[Owasp-modsecurity-core-rule-set] 981242 SQL Injection detection false positives?
RBarnett at trustwave.com
Thu Aug 18 09:40:06 EDT 2011
On 8/18/11 1:15 AM, "Paul McGarry" <paul at paulmcgarry.com> wrote:
>Thanks for the feedback.
>On Wed, Aug 17, 2011 at 10:36 PM, Ryan Barnett <RBarnett at trustwave.com>
>> Thanks for the feedback Paul. FYI - you can review some of the
>> For the specific rule you mentioned - 981242 - this is a converted
>Incidently there seems to be a double usage of that ID (and others
>near it, 981231-981246 actually) in
I will fix these, thanks.
>> rule. You can review example test payloads that they use here -
>> nitorTest.php. Look for the public function testSQLIList() sections.
>I think previously I have ended up disabling many the PHP-IDS based
>rules because of the false positives.
>Is there some difference between how PHP-IDS executes the rules and
>how modsecurity treats them?
>I note that if I put:
>a_a_axoraaaaaa at aaaaa.com
>in the box on
>it poses no problem
>Message: Warning. Pattern match
>at ARGS:email. [file
>[line "52"] [id "981212"] [rev "2.2.1"] [msg "SQL Injection Attack:
>SQL Operator Detected"] [data "xor"] [severity "CRITICAL"] [tag
>"WEB_ATTACK/SQL_INJECTION"] [tag "WASCTC/WASC-19"] [tag
>"OWASP_TOP_10/A1"] [tag "OWASP_AppSensor/CIE1"] [tag "PCI/6.5.2"]
>3 Orchard Street
>on the PHP_IDS demo is fine and
>gives me warnings (981248 on "3 Or" and 981242 on "3 Orc")
The rule that triggered is not a converted PHPIDS rule but rather one that
we developed as part of the SQL Injection Challenge analysis. This
particular rule is trying to identify common SQL Operators. Examples here
1#Operators_671486718712981_8325. We tried to lessen false positives by
not triggering only on common keywords like "AND" or "IS".
>Ironically the rules seem to cause the most problems in places where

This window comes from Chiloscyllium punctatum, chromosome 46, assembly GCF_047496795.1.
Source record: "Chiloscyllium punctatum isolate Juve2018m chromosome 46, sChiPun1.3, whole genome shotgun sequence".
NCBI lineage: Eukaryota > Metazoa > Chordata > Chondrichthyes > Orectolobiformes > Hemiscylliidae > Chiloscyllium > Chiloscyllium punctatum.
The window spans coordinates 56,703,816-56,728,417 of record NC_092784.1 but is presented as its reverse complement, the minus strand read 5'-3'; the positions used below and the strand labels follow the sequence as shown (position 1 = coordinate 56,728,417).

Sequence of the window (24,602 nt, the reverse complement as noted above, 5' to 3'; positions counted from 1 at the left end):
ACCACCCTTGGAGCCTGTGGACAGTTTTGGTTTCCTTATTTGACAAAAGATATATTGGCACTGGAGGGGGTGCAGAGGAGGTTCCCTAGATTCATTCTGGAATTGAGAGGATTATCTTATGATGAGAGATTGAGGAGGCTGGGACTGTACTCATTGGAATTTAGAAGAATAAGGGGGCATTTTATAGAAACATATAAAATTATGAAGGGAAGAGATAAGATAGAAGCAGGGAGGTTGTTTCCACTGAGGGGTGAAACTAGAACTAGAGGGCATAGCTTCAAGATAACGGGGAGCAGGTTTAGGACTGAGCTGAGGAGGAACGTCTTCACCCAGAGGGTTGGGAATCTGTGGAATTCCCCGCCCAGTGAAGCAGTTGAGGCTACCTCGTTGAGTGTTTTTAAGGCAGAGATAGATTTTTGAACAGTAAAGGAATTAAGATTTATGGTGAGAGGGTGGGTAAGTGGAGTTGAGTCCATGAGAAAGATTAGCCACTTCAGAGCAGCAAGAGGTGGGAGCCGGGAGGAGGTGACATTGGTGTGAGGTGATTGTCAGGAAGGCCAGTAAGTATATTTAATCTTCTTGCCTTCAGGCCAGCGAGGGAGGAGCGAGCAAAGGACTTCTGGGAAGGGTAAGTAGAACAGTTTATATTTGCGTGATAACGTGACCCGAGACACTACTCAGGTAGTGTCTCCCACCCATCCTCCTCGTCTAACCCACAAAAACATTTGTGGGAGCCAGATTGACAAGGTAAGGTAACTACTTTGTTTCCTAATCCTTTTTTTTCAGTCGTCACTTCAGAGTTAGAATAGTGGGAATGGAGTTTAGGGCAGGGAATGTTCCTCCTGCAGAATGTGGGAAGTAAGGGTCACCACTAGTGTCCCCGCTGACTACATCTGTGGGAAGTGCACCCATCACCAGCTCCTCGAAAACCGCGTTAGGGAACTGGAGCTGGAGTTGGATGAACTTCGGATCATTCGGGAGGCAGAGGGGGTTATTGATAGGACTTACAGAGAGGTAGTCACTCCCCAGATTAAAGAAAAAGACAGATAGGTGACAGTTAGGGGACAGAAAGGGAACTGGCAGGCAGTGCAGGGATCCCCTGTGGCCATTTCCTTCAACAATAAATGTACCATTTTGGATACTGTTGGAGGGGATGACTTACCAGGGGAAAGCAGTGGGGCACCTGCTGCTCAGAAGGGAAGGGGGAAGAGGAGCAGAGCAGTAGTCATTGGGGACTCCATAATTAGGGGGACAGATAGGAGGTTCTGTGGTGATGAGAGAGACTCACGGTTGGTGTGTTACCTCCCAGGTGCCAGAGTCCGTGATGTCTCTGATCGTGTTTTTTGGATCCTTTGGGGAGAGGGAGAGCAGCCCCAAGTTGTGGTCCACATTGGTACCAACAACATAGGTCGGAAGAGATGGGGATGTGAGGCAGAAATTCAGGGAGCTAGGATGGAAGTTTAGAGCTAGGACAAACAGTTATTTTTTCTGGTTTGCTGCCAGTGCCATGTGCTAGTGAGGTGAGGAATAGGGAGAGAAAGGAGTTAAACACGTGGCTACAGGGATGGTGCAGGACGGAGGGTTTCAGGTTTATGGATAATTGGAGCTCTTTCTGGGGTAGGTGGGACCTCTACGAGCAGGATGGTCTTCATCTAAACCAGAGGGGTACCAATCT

>they might be most useful, ie where the user is actually entitled to
>enter 'free text' and validation will more likely be looser than on
>fields containing more defined parameters. (The anomoly score tends to
>get ramped up too, such as when there is an email and an email_confirm
>field on the same page or the street name appears twice in a
>submission as part of both the cardholder info and shipping address.)
Interestingly, the reverse seems to be true :) I posed a similar theory
internally at SpiderLabs and based on analysis of customer engagements
(from our Global Security Report - https://www.trustwave.com/GSR) totaling
more than 220 forensic investigations and more than 2300 pentests - we
found that free-text form fields are the least likely to have SQL
Injection related vulnerabilities. Parameter types other than free-text
(numeric, drop-down lists, hidden fields, buttons, etc...) are far more
likely to have injection-type flaws as Devs wrongly assume that clients
will not (or can not) manipulate them.
>I do not believe the stuff I work on is vulnerable to SQL injection
>but we all know about defence in depth. It would be nice to have as
>much turned on as possible on (for example) a page collecting credit
>card info but some of the rules seem too loose to be usable in
>practice with real world input the forms should be able to receive.
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